Alicia Naughton conducts choir practice at St. Patrick’s School in Hudson. The school’s performing arts program produces talent that graces the community long after students graduate. (Catholic Herald photo by Joe Winter)

Joe Winter
Special to the Catholic Herald

Whether it’s dance, acting or musicals, the students and alumni of St. Patrick’s School in Hudson continue to take their talent far beyond holiday concerts. Their performances extend to the regionally prestigious local Phipps Center For The Arts and Hudson High School, both of which have orchestra hall-style auditoriums, in a variety of productions.

A recent rehearsal at the Catholic school found about 30 students standing on a tiered stage, preparing for a play months away. “The Royal Bachelor” will be the annual St. Patrick’s seventh- and eighth-grade show, performed at the Phipps, starting at the end of the school year.

Alicia Naughton is a middle school teacher at St. Patrick’s and one of its alumni. She was directing the rehearsal, and Amanda Fedor, a St. Patrick’s alum who also has a lot of related experience, is the assistant director.

Naughton said it is impressive for any parochial school to get to this point in their various productions, and the prominent venues at which they are performed, and have students acting and dancing.

These are some of the other highlights this year, featuring St. Patrick’s students.

“The Legend of Sleepy Hollow” is the annual fall play at the Phipps for those in middle school, with Callaghan Waldal, a current St. Patrick’s student, acting.

“Les Misérables” is another fall annual musical at Hudson High School, and performers Natalie Ramthun, AJ Lentz, Lucia Berg and Carolin Waldal are all alumni of St. Patrick’s; another one is Coleen Waldal, who is working backstage.

“Tuck Everlasting” comes in February/March as a musical at the Phipps for high schoolers, with auditions now being held. Naughton is directing the music.

The Phipps Dance Company, which hosts a big program in the spring, features Ramthun and Catholic school alum Emelia Tigan as dancers. It also has a Junior Dance Company with Adele Tigan performing.

Art and general music classes are required curriculum at St Patrick’s.

“The kids get a chance to explore visual arts with Ms. Pieper’s wide array of artistic genres, myself and Mrs. Ashwood split general music (elementary for her, middle school for me), and we offer band with Ashwood or ShamROCK show choir with me as extracurriculars,” Naughton said. Ashwood is also a member of a family trio that does prominent local gigs.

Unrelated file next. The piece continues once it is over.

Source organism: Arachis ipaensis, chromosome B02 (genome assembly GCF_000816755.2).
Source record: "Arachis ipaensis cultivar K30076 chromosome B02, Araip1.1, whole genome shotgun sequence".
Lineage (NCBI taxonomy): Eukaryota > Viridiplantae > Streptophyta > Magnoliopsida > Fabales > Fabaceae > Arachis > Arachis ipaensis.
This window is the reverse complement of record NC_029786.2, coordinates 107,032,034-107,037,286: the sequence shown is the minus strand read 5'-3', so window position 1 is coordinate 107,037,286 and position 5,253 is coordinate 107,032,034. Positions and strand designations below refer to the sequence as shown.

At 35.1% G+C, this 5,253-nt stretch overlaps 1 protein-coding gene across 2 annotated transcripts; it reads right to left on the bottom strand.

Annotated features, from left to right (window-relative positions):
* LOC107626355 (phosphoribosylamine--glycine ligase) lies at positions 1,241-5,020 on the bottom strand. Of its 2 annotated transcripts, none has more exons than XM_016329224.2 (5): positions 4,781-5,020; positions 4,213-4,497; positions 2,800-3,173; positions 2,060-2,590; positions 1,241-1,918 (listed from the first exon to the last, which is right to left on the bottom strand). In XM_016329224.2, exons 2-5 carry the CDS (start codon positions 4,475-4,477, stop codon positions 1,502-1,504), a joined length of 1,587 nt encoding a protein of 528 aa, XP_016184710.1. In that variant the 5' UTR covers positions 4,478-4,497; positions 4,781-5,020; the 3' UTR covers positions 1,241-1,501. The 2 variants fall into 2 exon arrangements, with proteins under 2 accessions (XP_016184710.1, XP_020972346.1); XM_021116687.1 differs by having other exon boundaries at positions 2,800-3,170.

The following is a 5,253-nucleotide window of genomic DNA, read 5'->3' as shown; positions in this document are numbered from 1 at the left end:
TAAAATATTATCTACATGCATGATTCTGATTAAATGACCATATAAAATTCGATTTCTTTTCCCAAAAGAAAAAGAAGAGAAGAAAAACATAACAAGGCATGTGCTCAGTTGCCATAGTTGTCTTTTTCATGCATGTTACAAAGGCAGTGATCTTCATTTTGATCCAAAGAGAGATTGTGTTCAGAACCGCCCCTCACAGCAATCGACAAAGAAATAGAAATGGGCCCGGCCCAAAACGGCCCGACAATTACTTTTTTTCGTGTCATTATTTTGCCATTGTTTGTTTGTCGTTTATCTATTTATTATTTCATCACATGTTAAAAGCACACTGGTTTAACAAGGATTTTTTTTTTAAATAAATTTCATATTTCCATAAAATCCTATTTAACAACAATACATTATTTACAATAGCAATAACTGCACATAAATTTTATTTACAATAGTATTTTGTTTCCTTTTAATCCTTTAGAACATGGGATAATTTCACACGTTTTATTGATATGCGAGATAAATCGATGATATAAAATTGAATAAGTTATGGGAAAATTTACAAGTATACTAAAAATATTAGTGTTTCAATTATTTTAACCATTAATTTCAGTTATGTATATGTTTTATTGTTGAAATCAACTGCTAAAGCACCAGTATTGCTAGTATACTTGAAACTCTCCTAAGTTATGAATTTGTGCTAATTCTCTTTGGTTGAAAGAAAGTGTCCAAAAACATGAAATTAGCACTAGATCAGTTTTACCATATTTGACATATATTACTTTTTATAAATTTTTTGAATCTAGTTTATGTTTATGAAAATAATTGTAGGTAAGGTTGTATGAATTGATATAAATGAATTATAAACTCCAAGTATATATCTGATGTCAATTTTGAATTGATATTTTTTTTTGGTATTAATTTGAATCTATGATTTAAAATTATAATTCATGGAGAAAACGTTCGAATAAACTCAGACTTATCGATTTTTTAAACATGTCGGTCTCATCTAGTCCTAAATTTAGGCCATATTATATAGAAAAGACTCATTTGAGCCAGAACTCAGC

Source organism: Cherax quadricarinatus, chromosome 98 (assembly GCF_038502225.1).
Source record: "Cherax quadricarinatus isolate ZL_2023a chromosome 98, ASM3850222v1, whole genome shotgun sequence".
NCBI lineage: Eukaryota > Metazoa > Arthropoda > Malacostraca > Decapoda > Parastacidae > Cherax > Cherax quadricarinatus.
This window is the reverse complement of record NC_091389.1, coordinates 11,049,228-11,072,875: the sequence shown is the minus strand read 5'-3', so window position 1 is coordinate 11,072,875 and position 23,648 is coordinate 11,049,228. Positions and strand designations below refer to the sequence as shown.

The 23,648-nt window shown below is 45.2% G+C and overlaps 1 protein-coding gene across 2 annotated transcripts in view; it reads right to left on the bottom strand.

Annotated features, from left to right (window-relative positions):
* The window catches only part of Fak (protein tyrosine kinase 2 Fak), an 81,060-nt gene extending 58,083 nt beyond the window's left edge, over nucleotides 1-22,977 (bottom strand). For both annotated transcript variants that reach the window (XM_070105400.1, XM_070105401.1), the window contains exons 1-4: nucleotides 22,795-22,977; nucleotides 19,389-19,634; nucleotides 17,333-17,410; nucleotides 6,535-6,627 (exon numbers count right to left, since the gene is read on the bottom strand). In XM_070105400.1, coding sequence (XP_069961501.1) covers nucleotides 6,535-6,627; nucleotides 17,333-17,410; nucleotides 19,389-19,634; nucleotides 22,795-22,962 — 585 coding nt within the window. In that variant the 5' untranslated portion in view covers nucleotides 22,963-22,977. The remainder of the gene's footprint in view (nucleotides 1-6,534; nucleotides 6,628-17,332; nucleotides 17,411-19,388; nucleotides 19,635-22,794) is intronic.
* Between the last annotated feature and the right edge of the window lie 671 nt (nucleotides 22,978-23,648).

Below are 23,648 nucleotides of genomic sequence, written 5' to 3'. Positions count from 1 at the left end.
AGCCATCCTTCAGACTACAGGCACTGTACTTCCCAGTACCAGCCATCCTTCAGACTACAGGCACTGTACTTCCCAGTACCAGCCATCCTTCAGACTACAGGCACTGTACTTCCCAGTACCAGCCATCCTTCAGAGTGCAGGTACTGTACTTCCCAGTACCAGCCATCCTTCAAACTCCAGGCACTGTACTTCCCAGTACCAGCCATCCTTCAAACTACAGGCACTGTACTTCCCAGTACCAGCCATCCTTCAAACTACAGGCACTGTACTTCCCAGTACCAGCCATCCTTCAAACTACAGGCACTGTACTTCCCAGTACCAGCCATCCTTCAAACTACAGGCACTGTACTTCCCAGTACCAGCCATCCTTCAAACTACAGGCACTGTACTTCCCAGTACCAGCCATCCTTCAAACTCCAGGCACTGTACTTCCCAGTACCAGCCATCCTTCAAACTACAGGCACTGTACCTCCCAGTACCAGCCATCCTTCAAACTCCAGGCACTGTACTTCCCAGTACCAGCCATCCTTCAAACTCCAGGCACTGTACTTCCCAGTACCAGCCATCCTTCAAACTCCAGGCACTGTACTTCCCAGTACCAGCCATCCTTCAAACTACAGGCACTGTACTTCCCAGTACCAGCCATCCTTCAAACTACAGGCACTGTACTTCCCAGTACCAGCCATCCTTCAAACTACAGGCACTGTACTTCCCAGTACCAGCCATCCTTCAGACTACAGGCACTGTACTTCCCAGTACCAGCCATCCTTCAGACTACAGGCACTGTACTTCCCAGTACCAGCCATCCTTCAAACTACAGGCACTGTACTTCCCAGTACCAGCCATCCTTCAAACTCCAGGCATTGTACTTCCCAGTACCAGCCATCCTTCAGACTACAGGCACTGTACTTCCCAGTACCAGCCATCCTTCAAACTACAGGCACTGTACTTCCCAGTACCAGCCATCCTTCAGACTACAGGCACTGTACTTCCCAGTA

“If there is a common theme, I’d say it was artistic exploration, and allowing Christ to speak through our talents,” Naughton said.

“For music, I try to convey to my students through music exposure that there is no right or wrong way to appreciate music. Listen with an open mind and feel with your heart. I often get the, ‘I don’t like music without words,’ response, but ask any gamer, and they will admit how lost they get listening to their favorite games soundtrack.

“Spiritual connections to music allow us the gateway to an escape; from homework, pressures at home, social anxieties … you name it. Giving my students that chance to learn how to take that mental and spiritual escape is the ultimate goal,” she said.

With the drama side of music classes, she tries to allow the students to do what feels right in the scene.

“It becomes more natural and looks more natural if it comes from an honest place. Much like our spiritual connection to Christ, we become more connected as people in the moment when we put it into practice,” Naughton said.

Does she have any tips for teachers and artistic directors and students on how they might replicate such a thing at their Catholic schools?

“Help. Volunteers. An assistant director, if you can get one. I did this on my own for about five years, and I have no idea how, besides sleepless nights and lots of coffee. Now in my second year of having an assistant, I am able to breathe,” she said.

“The biggest thing is utilizing the skills your volunteers have. You have a handyman? Great! Beg him to build your sets. Have a seamstress? Fantastic! Ask her to help find costumes. Have no one? Well, time to start asking your local schools for donations or tips,” she said.

Along the same lines of volunteering is networking.

“I would be nowhere without my connections to the Phipps, the high school, and other surrounding theater groups. We all lift each other up to bring these shows to life. That’s the best part of theater,” Naughton said, “but we’re all in it together, and we all know what it’s like building from the dirt. Helping each other create art is what it’s all about.”